La Nina is expected to ease in early winter, but the Bureau of Meteorology says above average rainfall is expected to continue through winter from June to August.
Coastal areas experienced heavy rain over the past few days, playing havoc with sporting fixtures and worsening the widespread potholes across road networks.
Heavy rain hit the coast on Monday morning, with 50 millimetres recorded at Nobbys, 33mms at Williamtown and 33mms at Swansea in the 24 hours to 9am.
Nobbys also recorded 30mms in the 24 hours to 9am on Saturday.
Monthly rainfall figures at Nobbys shows 177mms fell in February, 161mms in March and 130mms in April. In May, 116mms have fallen so far. These figures, though, are a long way off the records of 559mms (February), 544mms (March), 546mms (April) and 441mms (May).
Average rain at Nobbys is 107mms (February), 120mms (March), 116mms (April) and 114mms (May).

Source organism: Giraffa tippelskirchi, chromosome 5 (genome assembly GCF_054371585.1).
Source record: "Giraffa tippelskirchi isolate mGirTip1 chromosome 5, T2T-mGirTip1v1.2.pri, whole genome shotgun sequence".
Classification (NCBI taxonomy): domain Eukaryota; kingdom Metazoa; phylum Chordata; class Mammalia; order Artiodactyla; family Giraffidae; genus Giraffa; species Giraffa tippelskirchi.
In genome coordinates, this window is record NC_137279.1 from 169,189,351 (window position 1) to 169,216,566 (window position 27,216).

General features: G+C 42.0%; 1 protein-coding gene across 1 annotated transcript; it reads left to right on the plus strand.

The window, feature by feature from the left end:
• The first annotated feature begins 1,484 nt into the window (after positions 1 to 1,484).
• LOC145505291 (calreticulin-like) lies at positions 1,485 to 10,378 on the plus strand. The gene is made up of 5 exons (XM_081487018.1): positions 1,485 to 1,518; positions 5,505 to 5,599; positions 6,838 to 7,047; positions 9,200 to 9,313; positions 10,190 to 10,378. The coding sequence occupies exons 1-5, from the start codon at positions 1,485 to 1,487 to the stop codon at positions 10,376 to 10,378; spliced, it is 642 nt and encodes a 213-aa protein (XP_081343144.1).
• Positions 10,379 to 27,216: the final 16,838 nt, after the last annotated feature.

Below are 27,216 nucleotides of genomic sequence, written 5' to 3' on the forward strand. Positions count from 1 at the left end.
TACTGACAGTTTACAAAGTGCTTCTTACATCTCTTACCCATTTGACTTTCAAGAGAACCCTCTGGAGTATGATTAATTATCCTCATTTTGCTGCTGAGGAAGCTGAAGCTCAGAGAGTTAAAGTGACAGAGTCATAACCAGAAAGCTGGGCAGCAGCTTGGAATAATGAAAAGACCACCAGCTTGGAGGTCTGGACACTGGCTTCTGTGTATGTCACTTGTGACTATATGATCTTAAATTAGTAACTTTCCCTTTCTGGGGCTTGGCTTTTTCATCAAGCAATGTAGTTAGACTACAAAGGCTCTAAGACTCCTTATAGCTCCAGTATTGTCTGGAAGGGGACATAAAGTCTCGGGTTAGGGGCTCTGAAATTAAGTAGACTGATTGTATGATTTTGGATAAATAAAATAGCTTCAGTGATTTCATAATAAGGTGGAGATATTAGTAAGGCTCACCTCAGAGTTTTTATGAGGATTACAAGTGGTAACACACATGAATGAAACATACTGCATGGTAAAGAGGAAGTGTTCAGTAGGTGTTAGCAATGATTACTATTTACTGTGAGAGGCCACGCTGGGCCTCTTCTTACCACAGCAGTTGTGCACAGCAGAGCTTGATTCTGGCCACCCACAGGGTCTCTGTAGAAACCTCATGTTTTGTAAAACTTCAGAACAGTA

Bureau of Meteorology engagement officer Morgan Pumpa said La Nina was "on the downward spiral, but it has remained steady".
"Early winter is when we may see it return to neutral," Ms Pumpa said.
However, she said above-average rainfall was expected through winter, even as La Nina declines.
Ms Pumpa said Newcastle had a reprieve from big rainfall numbers for most of May, despite heavy falls over the past few days,
"This week, Newcastle has some light rainfall on the forecast. It will continue to see that chance of rain over the next few days, although it is easing," she said.
A southerly change is expected later this week, which could bring more rain at the weekend.
"It's not expected to be severe weather," she said, but temperatures could fall to nine and 10 degrees.
The Newcastle Herald reported previously that the Cooranbong and Bulga weather stations broke rain records in March, recording 439mms and 377mms respectively. Records began in those areas 1903 and 1960.